Un Paso a la Vez

“There was no question for what I wanted to do for my CLP. I wanted to share my love for the outdoors with as many people as I knew, in the hopes that they would learn to appreciate their surroundings more.”

- Andrea Rodríguez

Background Information

Andrea Rodríguez was born and raised in Santo Domingo, Dominican Republic. She was first introduced to the outdoors when she was eleven years-old, at a summer camp in North Carolina. After several years of attending outdoor adventure summer camps in the States, she wondered why none of her classmates were as interested in outdoor sports like she was.

While designing her culminating leadership project at Alzar School, Andrea realized that she wanted to share her passion for the outdoors with other students at her school. She created a non-profit program, called Un paso a la vez, to provide middle-school students from her school with unique experiences that allow in-depth academic explorations, help develop their leadership skills, and form a tight-knit community.


Implementation of Project

Upon her return from her semester at Alzar School, Andrea began recruiting teachers and fellow classmates for her project. With her action team’s help, Andrea coordinated meetings with her school’s Reserve with 5th and 6th graders.

When more than thirty students signed up for the trip, Andrea and her action team devoted their efforts to making sure that all the students could participate in the expedition. They arranged for a second one, dividing the students into two smaller groups.  

“I am not going to deny that arranging for the expeditions wasn’t easy. I am extremely grateful for the support and help from the action team. Their devotion to the program was what really made it possible.”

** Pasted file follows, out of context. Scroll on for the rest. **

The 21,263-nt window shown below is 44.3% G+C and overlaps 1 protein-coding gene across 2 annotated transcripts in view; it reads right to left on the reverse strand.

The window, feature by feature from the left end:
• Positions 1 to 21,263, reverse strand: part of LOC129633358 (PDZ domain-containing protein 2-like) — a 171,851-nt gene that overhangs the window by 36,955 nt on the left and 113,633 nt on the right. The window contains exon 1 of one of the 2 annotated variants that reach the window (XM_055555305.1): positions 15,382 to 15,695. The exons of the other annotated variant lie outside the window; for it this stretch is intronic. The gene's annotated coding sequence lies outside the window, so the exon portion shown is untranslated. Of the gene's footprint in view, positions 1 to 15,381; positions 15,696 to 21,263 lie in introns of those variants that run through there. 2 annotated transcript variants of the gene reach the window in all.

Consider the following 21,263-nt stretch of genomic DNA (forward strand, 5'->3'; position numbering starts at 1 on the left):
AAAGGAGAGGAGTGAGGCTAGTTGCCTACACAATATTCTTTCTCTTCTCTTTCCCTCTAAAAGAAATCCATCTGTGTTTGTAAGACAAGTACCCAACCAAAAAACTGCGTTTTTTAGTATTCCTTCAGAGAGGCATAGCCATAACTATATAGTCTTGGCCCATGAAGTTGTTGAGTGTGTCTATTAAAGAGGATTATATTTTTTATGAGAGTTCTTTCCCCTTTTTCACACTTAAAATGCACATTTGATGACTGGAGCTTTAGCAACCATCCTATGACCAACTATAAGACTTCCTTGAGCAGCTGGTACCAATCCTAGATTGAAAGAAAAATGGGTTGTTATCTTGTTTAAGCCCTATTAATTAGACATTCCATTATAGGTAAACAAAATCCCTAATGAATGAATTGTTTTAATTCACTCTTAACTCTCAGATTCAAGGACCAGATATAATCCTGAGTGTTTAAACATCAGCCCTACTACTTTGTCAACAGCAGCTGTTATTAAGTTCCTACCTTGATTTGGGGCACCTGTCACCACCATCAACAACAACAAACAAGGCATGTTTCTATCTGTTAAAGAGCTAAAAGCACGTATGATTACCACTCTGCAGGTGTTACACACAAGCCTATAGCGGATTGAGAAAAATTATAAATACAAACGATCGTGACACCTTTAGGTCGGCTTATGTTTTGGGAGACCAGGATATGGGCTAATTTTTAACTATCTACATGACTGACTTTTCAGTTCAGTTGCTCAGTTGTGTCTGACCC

– Andrea Rodríguez


The expeditions took place during the first two weekends of May. In the span of two days, each group hiked almost a total of twenty kilometers, participated in various reflexive activities, swam in the camp’s river, and enjoyed roasting marshmallows in a campfire at night.

Results of the Project

The thirty-seven students that participated in the expeditions all stepped outside their comfort zones. Whether it was swimming in the cold waters of the camp’s river or hiking through mud and rain, the students demonstrated resilience whilst also sharing good times with their friends. There were noticeable struggles amongst a few of the students during the hikes, but the instructors were all extremely impressed by the students’ ability to push through by setting goals for themselves along the trail. By the end of the trip, it was clear that the students were exhausted. But they all kept repeating: “When are we coming back?”

“It was humbling to see how the students faced their fears with such determination. Though some of them pleaded the contrary, the students became my role-models.”

– Andrea Rodríguez

What’s Next?

Though Andrea is leaving the Dominican Republic to finish the rest of high-school in the States, she is curious to see how the program continues to grow in her absence. Three of her classmates have taken over the project and already started to think about what future expeditions lay for the pre-teens of their school.

“I can truly say that I am grateful for the experience of leading an amazing group of fifth and sixth graders. It is with deep sorrow that I put this project behind me– I hope that those who lead in my wake will not only take on the responsibility of the project, but also shape it into their own.”

– Andrea Rodríguez